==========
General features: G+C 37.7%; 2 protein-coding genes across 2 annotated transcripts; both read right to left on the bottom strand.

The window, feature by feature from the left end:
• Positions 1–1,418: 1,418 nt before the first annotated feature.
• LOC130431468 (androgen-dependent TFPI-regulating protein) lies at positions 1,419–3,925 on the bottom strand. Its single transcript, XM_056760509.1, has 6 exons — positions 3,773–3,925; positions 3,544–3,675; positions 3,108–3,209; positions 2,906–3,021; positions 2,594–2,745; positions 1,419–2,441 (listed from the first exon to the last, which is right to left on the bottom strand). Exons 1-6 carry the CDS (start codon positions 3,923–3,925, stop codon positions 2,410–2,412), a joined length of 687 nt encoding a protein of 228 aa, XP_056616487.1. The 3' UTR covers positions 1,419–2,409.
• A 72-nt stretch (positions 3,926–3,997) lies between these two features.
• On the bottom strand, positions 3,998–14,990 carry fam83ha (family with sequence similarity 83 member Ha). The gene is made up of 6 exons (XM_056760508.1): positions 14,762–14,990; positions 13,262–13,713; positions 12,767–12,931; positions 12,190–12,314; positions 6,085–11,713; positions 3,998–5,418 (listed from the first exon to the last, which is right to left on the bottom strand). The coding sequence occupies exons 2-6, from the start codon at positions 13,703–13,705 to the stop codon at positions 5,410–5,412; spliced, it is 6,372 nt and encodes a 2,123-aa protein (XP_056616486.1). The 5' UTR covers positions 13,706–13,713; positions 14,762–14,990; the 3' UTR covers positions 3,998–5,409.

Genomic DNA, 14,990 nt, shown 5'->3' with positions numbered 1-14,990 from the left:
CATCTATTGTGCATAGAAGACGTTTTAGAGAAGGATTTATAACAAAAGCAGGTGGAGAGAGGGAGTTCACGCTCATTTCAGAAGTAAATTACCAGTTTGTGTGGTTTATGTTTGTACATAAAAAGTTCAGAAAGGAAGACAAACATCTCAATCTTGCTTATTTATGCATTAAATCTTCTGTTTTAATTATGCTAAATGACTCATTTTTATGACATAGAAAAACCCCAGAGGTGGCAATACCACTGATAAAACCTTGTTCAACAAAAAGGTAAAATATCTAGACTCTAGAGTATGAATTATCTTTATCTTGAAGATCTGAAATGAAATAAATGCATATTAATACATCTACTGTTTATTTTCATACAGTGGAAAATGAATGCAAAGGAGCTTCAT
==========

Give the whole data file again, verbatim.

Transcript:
General features: G+C 37.7%; 2 protein-coding genes across 2 annotated transcripts; both read right to left on the bottom strand.

The window, feature by feature from the left end:
• Positions 1–1,418: 1,418 nt before the first annotated feature.
• LOC130431468 (androgen-dependent TFPI-regulating protein) lies at positions 1,419–3,925 on the bottom strand. Its single transcript, XM_056760509.1, has 6 exons — positions 3,773–3,925; positions 3,544–3,675; positions 3,108–3,209; positions 2,906–3,021; positions 2,594–2,745; positions 1,419–2,441 (listed from the first exon to the last, which is right to left on the bottom strand). Exons 1-6 carry the CDS (start codon positions 3,923–3,925, stop codon positions 2,410–2,412), a joined length of 687 nt encoding a protein of 228 aa, XP_056616487.1. The 3' UTR covers positions 1,419–2,409.
• A 72-nt stretch (positions 3,926–3,997) lies between these two features.
• On the bottom strand, positions 3,998–14,990 carry fam83ha (family with sequence similarity 83 member Ha). The gene is made up of 6 exons (XM_056760508.1): positions 14,762–14,990; positions 13,262–13,713; positions 12,767–12,931; positions 12,190–12,314; positions 6,085–11,713; positions 3,998–5,418 (listed from the first exon to the last, which is right to left on the bottom strand). The coding sequence occupies exons 2-6, from the start codon at positions 13,703–13,705 to the stop codon at positions 5,410–5,412; spliced, it is 6,372 nt and encodes a 2,123-aa protein (XP_056616486.1). The 5' UTR covers positions 13,706–13,713; positions 14,762–14,990; the 3' UTR covers positions 3,998–5,409.

Genomic DNA, 14,990 nt, shown 5'->3' with positions numbered 1-14,990 from the left:
CATCTATTGTGCATAGAAGACGTTTTAGAGAAGGATTTATAACAAAAGCAGGTGGAGAGAGGGAGTTCACGCTCATTTCAGAAGTAAATTACCAGTTTGTGTGGTTTATGTTTGTACATAAAAAGTTCAGAAAGGAAGACAAACATCTCAATCTTGCTTATTTATGCATTAAATCTTCTGTTTTAATTATGCTAAATGACTCATTTTTATGACATAGAAAAACCCCAGAGGTGGCAATACCACTGATAAAACCTTGTTCAACAAAAAGGTAAAATATCTAGACTCTAGAGTATGAATTATCTTTATCTTGAAGATCTGAAATGAAATAAATGCATATTAATACATCTACTGTTTATTTTCATACAGTGGAAAATGAATGCAAAGGAGCTTCAT